Margie
"carpe diem"

Margie Hayes
OPR President
mhayes@operationphotorescue.org

Offline Hannie

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Re: Hurricane Irma
« Reply #3 on: September 13, 2017, 04:46:21 AM »
Thanks Margie, it is great to hear that Glenna is OK!  (except for her avocado tree) 
I wonder how the event went for them, must have been pretty scary.
Hannie Scheltema
Distribution Coordinator
hannie@operationphotorescue.org

Offline glennab

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Re: Hurricane Irma
« Reply #4 on: September 13, 2017, 10:42:29 PM »
Hi, all. I just discovered that Margie has kept you apprised of our "adventure" with Hurricane Irma. Thank you so much for caring about two ancient OPR Floridians and their travails of the past week.

Many of our friends were upset that we wouldn't evacuate, and I understand and appreciate their apprehension. But my family was all in the path of the storm, so we couldn't really shelter with them. Way before landfall, people were hoarding gas and water, the shelters were filled beyond capacity, and the few routes out of our peninsula were bumper-to-bumper parking lots. Hotels were overbooked, and many were price gouging. That really narrowed our options to just one - taking our chances in a house that's pretty sturdy, walls of windows with no storm shutters, routes out of the neighborhood which flood in any normal Florida summer thunderstorm, and no idea how horrific conditions might get.

The two days of the storm were fraught with stress and fear. We didn't know what to do to ensure we'd survive. I've lived in my house for 49 years, and I've never experienced the full force of a hurricane. Now that I have, I hope to never go through it again. The sounds of the whistling and howling wind and creaking and breaking of who-knows-what outside the house, the total darkness, all defy description. We so take for granted electricity, computers, electronic tablets and cell phones - security, connectivity and comfort. What a shock when it's suddenly gone! Even this time of year, Florida is hot and steamy. Three days without air conditioning were brutal. IM and I became ever more uncomfortable and cranky. Our kids had to drive to our house to check on us, because our cell phones, computers, and tablets were out of commission.

Today we spent the better part of a third post-storm day trying to achieve a semblance of normalcy - unfortunately we'll be weeks, if not months, getting there. I had dozens of potted plants on our patio - all of which could have become lethal projectiles in heavy winds. So two 70-year-olds, one recovering from spinal surgery and one from pneumonia and heart surgery, lugged myriad large, often grubby and wet pots into the garage and my office. We've cut down the avocado tree, hauled about half of the container plants back outside, and trimmed the rest of our trees and bushes - just in case we have another storm. Hurricane season isn't over until November.

My two older kids still don't have electricity. More people are dying post-storm than did during the storm. Six nursing home patients died from the heat in Hollywood. A man died in an accident while he was trimming a tree with a chain saw. Several people have died in auto accidents, because there are few lights working at intersections. A number of my friends live in Southwest Florida. Some were fine; others lost their homes.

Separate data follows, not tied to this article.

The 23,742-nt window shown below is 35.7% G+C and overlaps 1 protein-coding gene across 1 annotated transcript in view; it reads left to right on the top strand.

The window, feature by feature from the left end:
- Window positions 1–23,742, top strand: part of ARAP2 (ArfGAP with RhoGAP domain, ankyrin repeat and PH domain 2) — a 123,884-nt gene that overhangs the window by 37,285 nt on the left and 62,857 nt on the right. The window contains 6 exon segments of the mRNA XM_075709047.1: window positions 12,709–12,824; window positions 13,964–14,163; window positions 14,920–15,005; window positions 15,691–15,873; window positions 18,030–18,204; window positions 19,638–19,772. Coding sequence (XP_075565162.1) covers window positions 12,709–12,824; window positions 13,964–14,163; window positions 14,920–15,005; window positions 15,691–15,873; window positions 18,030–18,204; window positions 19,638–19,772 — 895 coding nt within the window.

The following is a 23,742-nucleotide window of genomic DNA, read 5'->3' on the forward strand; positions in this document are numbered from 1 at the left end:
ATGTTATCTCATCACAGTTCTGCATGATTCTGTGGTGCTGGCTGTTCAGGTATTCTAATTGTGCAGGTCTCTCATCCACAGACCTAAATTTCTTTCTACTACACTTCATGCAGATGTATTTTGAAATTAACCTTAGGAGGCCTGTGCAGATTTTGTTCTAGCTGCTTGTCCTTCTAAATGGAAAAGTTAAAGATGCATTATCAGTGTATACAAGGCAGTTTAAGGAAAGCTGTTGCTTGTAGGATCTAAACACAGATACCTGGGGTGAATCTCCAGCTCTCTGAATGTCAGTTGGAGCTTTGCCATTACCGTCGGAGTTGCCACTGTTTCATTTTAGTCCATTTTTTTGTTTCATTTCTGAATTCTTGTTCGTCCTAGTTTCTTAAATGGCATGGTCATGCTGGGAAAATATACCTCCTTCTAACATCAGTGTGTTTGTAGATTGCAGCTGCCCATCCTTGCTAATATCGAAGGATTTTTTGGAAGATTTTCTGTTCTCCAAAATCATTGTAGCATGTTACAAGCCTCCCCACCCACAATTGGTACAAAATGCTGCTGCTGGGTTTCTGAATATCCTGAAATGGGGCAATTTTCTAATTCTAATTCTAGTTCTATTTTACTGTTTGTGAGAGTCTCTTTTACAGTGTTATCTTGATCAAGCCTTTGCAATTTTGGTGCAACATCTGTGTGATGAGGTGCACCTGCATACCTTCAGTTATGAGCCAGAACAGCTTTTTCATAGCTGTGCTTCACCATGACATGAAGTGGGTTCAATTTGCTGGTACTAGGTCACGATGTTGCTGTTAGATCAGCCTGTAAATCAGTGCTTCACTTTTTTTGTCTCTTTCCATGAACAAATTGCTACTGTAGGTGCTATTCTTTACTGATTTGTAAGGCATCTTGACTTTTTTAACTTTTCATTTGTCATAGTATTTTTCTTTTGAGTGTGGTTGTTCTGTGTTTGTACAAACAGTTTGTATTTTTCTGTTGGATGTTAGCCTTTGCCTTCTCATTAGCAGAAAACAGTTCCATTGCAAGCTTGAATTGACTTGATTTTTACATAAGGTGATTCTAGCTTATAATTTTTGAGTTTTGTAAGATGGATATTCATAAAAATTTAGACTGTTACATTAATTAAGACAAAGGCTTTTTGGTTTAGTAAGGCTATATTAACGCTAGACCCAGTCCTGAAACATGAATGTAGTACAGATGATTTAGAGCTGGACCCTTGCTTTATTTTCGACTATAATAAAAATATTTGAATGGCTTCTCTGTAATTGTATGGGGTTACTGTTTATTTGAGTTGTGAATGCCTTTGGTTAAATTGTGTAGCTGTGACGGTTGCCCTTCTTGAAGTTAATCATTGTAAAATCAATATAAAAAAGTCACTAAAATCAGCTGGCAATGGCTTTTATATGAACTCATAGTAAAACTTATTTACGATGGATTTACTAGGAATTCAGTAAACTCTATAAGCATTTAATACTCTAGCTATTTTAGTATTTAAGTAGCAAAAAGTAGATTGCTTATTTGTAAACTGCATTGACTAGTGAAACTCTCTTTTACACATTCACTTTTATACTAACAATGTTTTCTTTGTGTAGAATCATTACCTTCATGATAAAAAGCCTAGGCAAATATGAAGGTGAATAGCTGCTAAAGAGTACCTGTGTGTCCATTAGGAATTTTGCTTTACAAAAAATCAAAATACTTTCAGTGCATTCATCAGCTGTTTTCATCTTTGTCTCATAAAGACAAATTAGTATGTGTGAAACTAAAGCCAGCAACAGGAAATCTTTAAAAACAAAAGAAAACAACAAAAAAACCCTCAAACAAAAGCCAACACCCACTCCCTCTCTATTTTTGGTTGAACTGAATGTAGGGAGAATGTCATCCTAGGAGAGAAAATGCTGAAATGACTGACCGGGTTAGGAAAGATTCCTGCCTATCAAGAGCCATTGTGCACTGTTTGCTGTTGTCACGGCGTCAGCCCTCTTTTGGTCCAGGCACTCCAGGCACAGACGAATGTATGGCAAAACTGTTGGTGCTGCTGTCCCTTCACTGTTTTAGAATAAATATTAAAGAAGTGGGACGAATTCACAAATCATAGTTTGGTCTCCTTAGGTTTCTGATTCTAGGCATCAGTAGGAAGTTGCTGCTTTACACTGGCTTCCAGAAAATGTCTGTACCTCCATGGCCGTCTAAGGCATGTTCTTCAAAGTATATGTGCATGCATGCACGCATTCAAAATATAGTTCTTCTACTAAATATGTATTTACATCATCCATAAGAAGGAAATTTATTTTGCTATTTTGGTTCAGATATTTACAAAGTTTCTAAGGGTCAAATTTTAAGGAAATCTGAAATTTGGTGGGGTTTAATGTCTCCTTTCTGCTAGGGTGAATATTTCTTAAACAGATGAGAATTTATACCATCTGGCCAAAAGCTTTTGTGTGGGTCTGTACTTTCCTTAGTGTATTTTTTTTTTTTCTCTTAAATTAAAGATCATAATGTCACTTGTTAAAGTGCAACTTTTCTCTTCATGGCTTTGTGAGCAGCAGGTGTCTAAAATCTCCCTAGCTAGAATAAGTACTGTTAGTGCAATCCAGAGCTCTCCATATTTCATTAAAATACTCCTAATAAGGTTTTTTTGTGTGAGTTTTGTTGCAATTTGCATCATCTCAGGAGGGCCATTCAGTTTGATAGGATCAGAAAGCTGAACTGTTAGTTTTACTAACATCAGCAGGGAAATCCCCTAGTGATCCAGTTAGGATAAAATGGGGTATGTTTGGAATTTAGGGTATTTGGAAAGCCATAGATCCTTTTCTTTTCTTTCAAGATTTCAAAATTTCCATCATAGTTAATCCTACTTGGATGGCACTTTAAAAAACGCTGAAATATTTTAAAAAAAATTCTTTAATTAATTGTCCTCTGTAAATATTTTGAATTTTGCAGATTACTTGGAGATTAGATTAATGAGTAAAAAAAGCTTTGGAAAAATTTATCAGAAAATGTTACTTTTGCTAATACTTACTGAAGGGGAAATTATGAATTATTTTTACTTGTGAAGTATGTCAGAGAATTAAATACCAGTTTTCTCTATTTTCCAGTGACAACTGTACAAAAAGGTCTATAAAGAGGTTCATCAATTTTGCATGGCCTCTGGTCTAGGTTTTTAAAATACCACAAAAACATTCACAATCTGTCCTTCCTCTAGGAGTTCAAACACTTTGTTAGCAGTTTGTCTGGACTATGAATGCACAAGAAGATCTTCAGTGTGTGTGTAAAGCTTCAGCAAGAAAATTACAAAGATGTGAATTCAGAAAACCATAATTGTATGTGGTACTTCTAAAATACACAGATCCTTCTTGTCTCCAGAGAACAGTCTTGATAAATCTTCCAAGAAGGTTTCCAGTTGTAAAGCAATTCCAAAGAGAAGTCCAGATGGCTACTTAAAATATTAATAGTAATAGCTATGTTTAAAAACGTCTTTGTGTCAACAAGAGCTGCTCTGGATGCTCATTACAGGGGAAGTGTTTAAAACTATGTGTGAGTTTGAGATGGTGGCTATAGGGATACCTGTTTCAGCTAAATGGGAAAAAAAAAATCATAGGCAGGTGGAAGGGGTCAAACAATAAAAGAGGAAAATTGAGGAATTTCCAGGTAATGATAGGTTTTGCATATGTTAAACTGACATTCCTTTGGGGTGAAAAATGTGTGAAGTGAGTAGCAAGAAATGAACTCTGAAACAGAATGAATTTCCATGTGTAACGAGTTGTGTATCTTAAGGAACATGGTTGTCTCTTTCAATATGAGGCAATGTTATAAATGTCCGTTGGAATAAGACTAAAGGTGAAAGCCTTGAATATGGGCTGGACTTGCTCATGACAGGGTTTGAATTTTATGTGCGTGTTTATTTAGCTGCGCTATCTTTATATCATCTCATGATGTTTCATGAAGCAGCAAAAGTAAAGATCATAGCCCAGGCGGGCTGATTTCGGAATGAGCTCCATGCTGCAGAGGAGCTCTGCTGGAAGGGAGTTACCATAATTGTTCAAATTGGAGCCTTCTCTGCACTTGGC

All I can say is that we were so, so lucky. So much of the state - and the Caribbean - are devastated. Key West is a disaster area; much of Southwest Florida is decimated. Losing one tree - even a beloved one - was small potatoes. I told my friends before Irma hit that I was invoking my guardian angels. Not only did they show up; they worked overtime.

I've missed all of you. Sending you a million hugs.
What we do for ourselves dies with us. What we do for others and the world remains and is immortal. ~Albert Pine

(Photoshop CS5 /Mac Pro)

Online Lynnya

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Re: Hurricane Irma
« Reply #5 on: September 14, 2017, 03:15:28 PM »
Hugs to you Glenna..glad you are safe. We fled Florida for North Carolina..we are wussies 😁
never giving up......learning from others as I go...

Offline Pat

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Re: Hurricane Irma
« Reply #6 on: September 14, 2017, 05:21:19 PM »
Glenna,

Sounds like you and IM had a very harrowing experience the likes of which cannot even begin to be imagined by those of us who sat it out here in Michigan via news reports.
 
Wishing a complete and speedy recovery to both you and IM as you continue to come to grips with the aftermath of Irma in addition to healing from spinal surgery, pneumonia and heart surgery.

Love your hugs and sending some back at you.
Pat
Pat

"Take a deep breath and think of the three things you are grateful for, right in this moment."  -MJ Ryan Author

Offline Hannie

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Re: Hurricane Irma
« Reply #7 on: September 15, 2017, 04:39:59 AM »
Thanks for you post Glenna!  It sure is good to hear from you again, been missing your stories, humor and knowledge of the English language.

So glad to see you and IM survived Harvey and are doing well.  Very sad to see all the destruction and damage on the islands, it will take an awful long time to get thing repaired, if ever....

Yes, getting old sure can be a lot of fun but it beats the alternative though.  ;D

Unlike Pat I am not sending your hugs back but I'll keep them all to myself.  ;)

Hannie
Hannie Scheltema
Distribution Coordinator
hannie@operationphotorescue.org

Offline Candice

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Re: Hurricane Irma
« Reply #8 on: September 15, 2017, 10:51:44 AM »
 :loveit:  Good to read you again, old friend.